A song such as ‘Ghost Town’ reaching No.1 right at the very moment when rioting was incinerating many of Britain’s inner cities is as retrospectively a mind-boggling occurrence as Pink Floyd’s ‘Another Brick in the Wall’ providing the nation with its unlikely Xmas chart-topper in 1979; but it happened. In some respects, there was nowhere for The Specials to go after that and they finally splintered into both The Special AKA and The Fun Boy Three. Terry Hall was the frontman of the latter, dispensing with the sharp suit that had been the sartorial trademark of The Specials and allowing his cropped thatch (another trademark) to grow a little. The Fun Boy Three were TOTP regulars for a good couple of years and then they too split. Hall’s amusingly glum countenance and deadpan delivery were less visible in the charts thereafter, though he hovered on the maverick fringes for a decade or two before the inevitable Specials reunion and accompanying sell-out tours. Unlike many such enterprises, however, the reunion was regarded as something far more than just another nostalgic cash-cow for hard-up middle-aged musicians. The Specials had always been smarter than the usual music biz mentality, and they always will be.

© The Editor

Website: https://www.johnnymonroe.co.uk/

Patreon: https://www.patreon.com/user?fan_landing=true&u=56665294

Vimeo: https://vimeo.com/746266089

MESSI PLAYED QATAR

MessiConsidering the nature of events over the past two or three years, perhaps we shouldn’t be surprised to find ourselves in a time when the World Cup Final is staged seven days before Christmas Day; the topsy-turvy, upside-down nature of where we are now expects nothing less – ditto the fact that (against all odds) a tournament rightly mired in controversy from the off climaxes with a match that ends up being one of the most edge-of-the-seat contests anyone can ever remember, one that also confirms a 35-year-old is officially acknowledged as the planet’s finest footballer. After all, the natural order was shown the door when this dismal decade was no more than a couple of months old, and ever since then we appear to have been living through a strange age when anything that had previously been logically written-off as fringe lunacy now goes – an era in which double-speak, thought-crime and 2+2=5 are the new normal; and questioning this trend is verboten in polite society. Not that Lionel Messi will be complaining; he’s finally got his hands on the one trophy that has always eluded him in a professional career that began as far back as his league debut for Barcelona in 2004. A lot of the talk over the past month has been focused on ending that career on a high, but there are a small handful of precedents should he care to dip into the history books.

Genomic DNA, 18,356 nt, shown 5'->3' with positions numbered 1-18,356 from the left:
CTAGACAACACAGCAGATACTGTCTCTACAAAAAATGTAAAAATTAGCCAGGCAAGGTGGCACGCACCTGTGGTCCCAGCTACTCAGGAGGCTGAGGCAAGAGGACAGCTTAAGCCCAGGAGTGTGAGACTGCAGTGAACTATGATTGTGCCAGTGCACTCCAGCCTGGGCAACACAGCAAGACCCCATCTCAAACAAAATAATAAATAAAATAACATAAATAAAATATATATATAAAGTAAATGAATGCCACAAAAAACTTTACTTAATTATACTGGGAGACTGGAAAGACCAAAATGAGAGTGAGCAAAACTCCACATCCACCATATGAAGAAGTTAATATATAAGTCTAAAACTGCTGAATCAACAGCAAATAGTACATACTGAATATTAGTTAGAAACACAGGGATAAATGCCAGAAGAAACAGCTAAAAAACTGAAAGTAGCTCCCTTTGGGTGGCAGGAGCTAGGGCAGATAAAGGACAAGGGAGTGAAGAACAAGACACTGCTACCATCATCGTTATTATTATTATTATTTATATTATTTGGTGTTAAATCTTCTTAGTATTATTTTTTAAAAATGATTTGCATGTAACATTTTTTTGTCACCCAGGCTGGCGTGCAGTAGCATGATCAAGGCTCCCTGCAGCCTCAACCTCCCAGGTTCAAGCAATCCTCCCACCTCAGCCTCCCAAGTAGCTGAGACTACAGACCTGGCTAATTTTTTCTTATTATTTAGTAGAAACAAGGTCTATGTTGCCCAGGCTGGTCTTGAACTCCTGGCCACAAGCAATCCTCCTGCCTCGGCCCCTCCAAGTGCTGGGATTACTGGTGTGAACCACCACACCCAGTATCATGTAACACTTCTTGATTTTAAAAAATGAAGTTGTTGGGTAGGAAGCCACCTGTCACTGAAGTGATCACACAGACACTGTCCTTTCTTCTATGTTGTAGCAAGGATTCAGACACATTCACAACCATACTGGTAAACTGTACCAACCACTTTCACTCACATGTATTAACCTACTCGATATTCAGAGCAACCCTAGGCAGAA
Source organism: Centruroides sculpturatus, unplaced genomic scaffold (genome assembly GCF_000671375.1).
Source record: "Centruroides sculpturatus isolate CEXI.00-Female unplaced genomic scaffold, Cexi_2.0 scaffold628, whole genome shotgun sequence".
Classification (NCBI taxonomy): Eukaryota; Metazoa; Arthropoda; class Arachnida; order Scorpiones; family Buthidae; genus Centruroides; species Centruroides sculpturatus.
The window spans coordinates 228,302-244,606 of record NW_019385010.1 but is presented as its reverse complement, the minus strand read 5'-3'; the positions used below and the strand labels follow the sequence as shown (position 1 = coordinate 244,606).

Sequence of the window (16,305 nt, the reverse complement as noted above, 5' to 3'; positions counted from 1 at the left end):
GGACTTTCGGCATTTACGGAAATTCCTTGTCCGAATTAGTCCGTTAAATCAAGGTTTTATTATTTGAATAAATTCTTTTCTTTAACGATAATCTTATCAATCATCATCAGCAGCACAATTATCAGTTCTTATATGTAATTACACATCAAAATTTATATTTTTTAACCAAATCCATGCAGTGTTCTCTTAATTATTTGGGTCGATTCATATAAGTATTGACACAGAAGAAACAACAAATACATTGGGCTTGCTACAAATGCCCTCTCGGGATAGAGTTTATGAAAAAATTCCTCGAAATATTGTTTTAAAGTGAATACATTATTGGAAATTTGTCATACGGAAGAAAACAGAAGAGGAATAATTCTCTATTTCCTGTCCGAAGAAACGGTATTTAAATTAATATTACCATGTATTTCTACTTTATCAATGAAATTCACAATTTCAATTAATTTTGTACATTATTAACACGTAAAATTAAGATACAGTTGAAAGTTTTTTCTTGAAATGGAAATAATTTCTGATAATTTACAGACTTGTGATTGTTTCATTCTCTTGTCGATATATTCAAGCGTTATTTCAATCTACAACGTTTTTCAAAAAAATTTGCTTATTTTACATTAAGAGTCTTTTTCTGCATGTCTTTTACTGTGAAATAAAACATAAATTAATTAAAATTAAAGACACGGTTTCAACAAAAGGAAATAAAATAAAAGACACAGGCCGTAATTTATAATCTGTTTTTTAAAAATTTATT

The legendary Stanley Matthews played his last game for England at the age of 42 in 1957 – 23 years after his international debut; the fact he didn’t retire from football altogether until the age of 50 in 1965 is all the more amazing when one remembers he belonged to a generation of players whose careers were interrupted by six years of World War; moreover, he was unfortunate to be playing at a time when England’s performances at the World Cup never matched up to pre-tournament expectations. Lionel Messi has himself experienced many occasions during his five World Cups when the hopes of a nation have rested on his shoulders, shoulders weighed down by the burden of carrying average talents unworthy of his boots; but soldiering on eventually paid off. Due to his quiet, unassuming manner, Messi’s fame within the game has never really transcended football in the way of his flamboyant contemporary Cristiano Renaldo – nor indeed the ghost who haunts Argentina’s international side, Diego Maradona. But perhaps the additional crowning glory to Messi’s career has been to finally achieve global pop cultural status.